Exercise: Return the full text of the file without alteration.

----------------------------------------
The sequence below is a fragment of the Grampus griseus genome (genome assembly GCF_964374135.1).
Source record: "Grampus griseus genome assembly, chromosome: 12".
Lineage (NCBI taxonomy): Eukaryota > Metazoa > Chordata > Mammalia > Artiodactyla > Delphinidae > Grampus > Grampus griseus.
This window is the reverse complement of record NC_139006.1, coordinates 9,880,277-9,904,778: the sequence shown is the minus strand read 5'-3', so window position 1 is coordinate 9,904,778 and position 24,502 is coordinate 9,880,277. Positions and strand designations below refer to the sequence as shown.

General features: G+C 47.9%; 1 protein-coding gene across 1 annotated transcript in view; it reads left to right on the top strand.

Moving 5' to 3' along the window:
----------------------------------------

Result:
The sequence below is a fragment of the Grampus griseus genome (genome assembly GCF_964374135.1).
Source record: "Grampus griseus genome assembly, chromosome: 12".
Lineage (NCBI taxonomy): Eukaryota > Metazoa > Chordata > Mammalia > Artiodactyla > Delphinidae > Grampus > Grampus griseus.
This window is the reverse complement of record NC_139006.1, coordinates 9,880,277-9,904,778: the sequence shown is the minus strand read 5'-3', so window position 1 is coordinate 9,904,778 and position 24,502 is coordinate 9,880,277. Positions and strand designations below refer to the sequence as shown.

General features: G+C 47.9%; 1 protein-coding gene across 1 annotated transcript in view; it reads left to right on the top strand.

Moving 5' to 3' along the window: